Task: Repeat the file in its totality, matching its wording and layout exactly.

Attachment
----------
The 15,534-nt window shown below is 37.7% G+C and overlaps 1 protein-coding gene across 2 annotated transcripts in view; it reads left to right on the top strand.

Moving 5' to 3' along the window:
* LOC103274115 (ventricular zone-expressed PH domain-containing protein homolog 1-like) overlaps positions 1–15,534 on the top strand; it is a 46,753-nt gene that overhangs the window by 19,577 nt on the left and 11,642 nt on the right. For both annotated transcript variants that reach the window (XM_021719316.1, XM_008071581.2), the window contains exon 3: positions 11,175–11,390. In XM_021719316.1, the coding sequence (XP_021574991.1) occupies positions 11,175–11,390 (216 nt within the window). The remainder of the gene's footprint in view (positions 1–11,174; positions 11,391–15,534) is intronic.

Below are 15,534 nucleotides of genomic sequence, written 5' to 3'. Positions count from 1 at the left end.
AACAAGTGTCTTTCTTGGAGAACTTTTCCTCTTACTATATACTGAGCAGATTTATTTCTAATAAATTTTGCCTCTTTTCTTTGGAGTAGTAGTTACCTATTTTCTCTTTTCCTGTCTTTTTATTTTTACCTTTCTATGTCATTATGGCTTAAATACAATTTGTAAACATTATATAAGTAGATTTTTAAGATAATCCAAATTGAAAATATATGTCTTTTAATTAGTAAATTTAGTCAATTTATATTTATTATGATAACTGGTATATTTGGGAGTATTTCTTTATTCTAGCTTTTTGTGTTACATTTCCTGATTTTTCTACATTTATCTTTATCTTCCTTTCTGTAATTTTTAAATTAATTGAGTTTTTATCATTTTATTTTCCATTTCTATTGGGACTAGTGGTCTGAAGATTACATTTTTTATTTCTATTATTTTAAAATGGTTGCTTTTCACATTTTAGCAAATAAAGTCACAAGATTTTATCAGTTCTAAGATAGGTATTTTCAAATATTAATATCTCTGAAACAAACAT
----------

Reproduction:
The 15,534-nt window shown below is 37.7% G+C and overlaps 1 protein-coding gene across 2 annotated transcripts in view; it reads left to right on the top strand.

Moving 5' to 3' along the window:
* LOC103274115 (ventricular zone-expressed PH domain-containing protein homolog 1-like) overlaps positions 1–15,534 on the top strand; it is a 46,753-nt gene that overhangs the window by 19,577 nt on the left and 11,642 nt on the right. For both annotated transcript variants that reach the window (XM_021719316.1, XM_008071581.2), the window contains exon 3: positions 11,175–11,390. In XM_021719316.1, the coding sequence (XP_021574991.1) occupies positions 11,175–11,390 (216 nt within the window). The remainder of the gene's footprint in view (positions 1–11,174; positions 11,391–15,534) is intronic.

Below are 15,534 nucleotides of genomic sequence, written 5' to 3'. Positions count from 1 at the left end.
AACAAGTGTCTTTCTTGGAGAACTTTTCCTCTTACTATATACTGAGCAGATTTATTTCTAATAAATTTTGCCTCTTTTCTTTGGAGTAGTAGTTACCTATTTTCTCTTTTCCTGTCTTTTTATTTTTACCTTTCTATGTCATTATGGCTTAAATACAATTTGTAAACATTATATAAGTAGATTTTTAAGATAATCCAAATTGAAAATATATGTCTTTTAATTAGTAAATTTAGTCAATTTATATTTATTATGATAACTGGTATATTTGGGAGTATTTCTTTATTCTAGCTTTTTGTGTTACATTTCCTGATTTTTCTACATTTATCTTTATCTTCCTTTCTGTAATTTTTAAATTAATTGAGTTTTTATCATTTTATTTTCCATTTCTATTGGGACTAGTGGTCTGAAGATTACATTTTTTATTTCTATTATTTTAAAATGGTTGCTTTTCACATTTTAGCAAATAAAGTCACAAGATTTTATCAGTTCTAAGATAGGTATTTTCAAATATTAATATCTCTGAAACAAACAT